Joue de Veau
You may have spotted this in a French Boucherie or Supermarket. Probably close to the Ris de Veau, the Collier D’Agneau and the Abats de Porc. Not the most obvious choices, but in reality the Joue de Veau (Veal Cheek) is a true delicacy. The meat requires a few hours to become tender, but it’s worth the wait. When you serve it you will pleasantly surprised: the meat is extremely tender, juicy and a touch of pink on the inside. Which makes it a great idea to serve it sliced, especially because the outside of the meat is deep dark brown.
The Joue or Cheek requires cleaning. Best is to ask your butcher to do this or use a very sharp knife.
We use a classic combination carrot, onion, leek and celeriac plus red wine and a bouquet garni. Don’t make the bouquet too powerful; the idea is to support the meat, nothing else.
No need to use an expensive wine for the stew. A simple, red wine is fine. Some people will argue that the wine you use for cooking must be the one you serve with the food. Nonsense. Feel free to drink a Baralo (like we did) with the Veal Cheeks, but don’t waste half a bottle of it by using it as a cooking liquid.
The Pak Choi works really well with the Veal Cheeks. It brings the bitterness of cabbage, balancing the sweetness of the meat and the deep taste of the sauce. Plus the fried Pak Choi is a bit crispy, both the leaves and the stem, which is great in combination with the moist, tender meat.
A full-bodied red wine with clear tannins, a delicate smell and red fruit aromas will be an excellent choice. Velvety and smooth. As the Veal Cheeks: simple yet complex. We drank a glass of Barolo San Silvestro, Serra Dei Turchi, 2014. A perfect match with the braised veal, the sauce and the cabbage.
What You Need
- 2 Veal Cheeks (one per person)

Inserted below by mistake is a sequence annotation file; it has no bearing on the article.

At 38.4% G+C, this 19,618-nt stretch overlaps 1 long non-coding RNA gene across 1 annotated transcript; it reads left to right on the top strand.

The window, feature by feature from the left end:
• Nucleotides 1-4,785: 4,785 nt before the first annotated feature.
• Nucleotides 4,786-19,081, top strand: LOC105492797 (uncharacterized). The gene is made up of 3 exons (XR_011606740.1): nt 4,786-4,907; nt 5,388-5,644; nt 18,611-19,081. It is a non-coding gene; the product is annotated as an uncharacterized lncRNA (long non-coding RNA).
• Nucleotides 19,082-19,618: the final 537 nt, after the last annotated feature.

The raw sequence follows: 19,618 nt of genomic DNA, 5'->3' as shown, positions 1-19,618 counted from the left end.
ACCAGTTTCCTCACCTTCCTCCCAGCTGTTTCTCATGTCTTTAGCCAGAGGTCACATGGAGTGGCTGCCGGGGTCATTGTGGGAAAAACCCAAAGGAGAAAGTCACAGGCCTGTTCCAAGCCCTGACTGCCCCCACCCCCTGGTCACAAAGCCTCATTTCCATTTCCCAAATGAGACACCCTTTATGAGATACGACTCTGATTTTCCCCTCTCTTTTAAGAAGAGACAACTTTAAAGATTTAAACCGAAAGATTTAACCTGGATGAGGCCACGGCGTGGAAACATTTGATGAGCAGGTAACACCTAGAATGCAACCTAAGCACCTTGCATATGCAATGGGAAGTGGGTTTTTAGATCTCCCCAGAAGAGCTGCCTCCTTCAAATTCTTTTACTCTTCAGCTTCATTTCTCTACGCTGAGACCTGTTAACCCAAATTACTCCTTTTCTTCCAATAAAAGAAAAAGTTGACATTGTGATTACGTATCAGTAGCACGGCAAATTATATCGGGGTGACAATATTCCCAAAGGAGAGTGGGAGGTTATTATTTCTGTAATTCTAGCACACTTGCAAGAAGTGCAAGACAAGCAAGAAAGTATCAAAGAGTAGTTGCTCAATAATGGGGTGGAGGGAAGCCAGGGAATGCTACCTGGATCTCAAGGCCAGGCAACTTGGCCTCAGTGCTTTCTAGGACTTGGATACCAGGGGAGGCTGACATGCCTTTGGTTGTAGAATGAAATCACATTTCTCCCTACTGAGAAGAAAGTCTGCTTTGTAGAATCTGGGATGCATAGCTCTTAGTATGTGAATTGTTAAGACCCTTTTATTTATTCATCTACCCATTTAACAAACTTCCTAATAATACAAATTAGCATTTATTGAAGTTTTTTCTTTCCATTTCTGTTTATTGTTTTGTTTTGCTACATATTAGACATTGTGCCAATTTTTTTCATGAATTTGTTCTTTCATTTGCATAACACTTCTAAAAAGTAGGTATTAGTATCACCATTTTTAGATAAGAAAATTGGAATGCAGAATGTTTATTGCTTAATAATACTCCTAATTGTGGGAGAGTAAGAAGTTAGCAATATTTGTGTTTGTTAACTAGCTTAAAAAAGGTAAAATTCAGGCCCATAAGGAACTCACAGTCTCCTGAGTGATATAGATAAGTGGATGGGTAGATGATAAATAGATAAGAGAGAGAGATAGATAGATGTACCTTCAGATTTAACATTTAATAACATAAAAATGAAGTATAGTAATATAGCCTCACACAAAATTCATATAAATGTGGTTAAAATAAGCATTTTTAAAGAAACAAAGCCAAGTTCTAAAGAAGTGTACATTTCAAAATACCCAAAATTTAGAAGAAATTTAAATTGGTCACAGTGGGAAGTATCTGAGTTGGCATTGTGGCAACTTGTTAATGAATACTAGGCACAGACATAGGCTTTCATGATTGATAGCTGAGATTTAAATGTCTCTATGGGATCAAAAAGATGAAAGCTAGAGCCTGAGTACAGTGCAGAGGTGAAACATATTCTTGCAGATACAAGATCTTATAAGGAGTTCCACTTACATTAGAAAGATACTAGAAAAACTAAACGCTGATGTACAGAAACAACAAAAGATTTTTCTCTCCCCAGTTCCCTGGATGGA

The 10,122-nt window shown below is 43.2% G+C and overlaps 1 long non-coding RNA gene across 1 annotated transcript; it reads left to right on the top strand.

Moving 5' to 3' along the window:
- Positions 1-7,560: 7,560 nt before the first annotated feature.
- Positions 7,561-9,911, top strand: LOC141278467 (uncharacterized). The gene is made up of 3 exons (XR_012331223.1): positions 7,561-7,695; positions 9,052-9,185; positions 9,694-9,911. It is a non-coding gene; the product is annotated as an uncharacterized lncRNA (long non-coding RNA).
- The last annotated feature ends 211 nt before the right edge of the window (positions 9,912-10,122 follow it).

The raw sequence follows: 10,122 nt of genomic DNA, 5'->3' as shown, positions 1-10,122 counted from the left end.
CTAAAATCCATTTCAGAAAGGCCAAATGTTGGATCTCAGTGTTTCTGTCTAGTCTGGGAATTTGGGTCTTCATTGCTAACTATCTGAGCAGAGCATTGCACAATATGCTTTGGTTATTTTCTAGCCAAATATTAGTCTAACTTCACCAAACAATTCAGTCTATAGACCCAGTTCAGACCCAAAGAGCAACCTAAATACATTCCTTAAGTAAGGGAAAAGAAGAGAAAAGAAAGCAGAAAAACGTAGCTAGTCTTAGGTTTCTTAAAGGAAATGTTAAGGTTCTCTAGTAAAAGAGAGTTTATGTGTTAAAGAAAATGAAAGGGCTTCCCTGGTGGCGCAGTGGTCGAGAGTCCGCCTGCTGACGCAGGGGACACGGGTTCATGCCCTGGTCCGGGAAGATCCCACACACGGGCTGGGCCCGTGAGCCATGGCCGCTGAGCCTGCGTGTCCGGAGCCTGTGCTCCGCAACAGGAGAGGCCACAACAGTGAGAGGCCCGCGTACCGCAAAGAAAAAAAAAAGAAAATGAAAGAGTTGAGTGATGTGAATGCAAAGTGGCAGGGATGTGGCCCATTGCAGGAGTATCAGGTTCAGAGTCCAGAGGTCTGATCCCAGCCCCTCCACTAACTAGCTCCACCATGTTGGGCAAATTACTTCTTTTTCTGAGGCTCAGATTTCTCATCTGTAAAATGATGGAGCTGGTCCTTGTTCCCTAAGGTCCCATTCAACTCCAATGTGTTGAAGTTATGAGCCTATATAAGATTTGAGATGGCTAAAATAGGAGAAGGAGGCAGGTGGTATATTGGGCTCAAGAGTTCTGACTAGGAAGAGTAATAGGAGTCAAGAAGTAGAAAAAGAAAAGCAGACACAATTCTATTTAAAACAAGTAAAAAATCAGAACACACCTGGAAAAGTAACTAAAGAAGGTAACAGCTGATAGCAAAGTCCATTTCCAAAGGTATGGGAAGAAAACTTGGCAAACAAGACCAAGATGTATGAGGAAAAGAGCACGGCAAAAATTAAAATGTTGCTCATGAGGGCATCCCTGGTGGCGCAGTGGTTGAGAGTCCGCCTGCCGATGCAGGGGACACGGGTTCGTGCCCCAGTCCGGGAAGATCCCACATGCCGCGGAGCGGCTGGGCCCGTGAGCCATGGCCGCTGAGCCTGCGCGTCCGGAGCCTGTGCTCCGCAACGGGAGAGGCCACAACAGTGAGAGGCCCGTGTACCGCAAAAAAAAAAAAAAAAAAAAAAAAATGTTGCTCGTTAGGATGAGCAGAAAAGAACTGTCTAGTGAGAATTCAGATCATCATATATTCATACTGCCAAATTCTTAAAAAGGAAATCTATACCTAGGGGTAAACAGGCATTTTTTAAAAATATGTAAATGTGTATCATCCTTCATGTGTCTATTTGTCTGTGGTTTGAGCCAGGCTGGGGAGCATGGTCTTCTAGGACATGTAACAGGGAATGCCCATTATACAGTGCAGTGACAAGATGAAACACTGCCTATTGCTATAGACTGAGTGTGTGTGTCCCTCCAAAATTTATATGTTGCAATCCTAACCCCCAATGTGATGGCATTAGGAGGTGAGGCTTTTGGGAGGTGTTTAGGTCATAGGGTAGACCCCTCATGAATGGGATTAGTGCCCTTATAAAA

- Olive Oil
- Bouquet Garni
- Bay Leaf
- Red Wine
- (baby) Pak Choi (Bok Choy)
What You Do
Start by adding oil to the pan. Fry the Veal Cheeks until they have a nice, golden colour. Transfer to a plate. Add more oil and fry the chopped vegetables. Be careful not to add too much carrot or celeriac. Stir for a few minutes and then add the meat. Add wine and the bouquet garni. Leave on a low heat for 4-6 hours until tender. Make sure to turn the meat every hour or so. Cool the stew and transfer to the refrigerator. The next day remove the fat (if any) and warm the stew. When warm, transfer the meat to a plate and keep warm (for instance in an oven of 70 C, the ideal temperature for your plates as well). Remove the vegetables and the bouquet. Reduce the liquid with one-third or more. Taste the sauce. Add a splash of cognac. Black Pepper? Cook a few minutes longer allowing for the alcohol to evaporate.
In a non-sticky pan heat some oil and fry the Pak Choi for 2 times 2 minutes, maximum. In parallel fry the meat in a non-sticky pan, one or two minutes in total. This will give the meat a crispy touch and an even deeper dark brown colour. Serve the Joue de Veau with the sauce, crusty bread and the Pak Choi.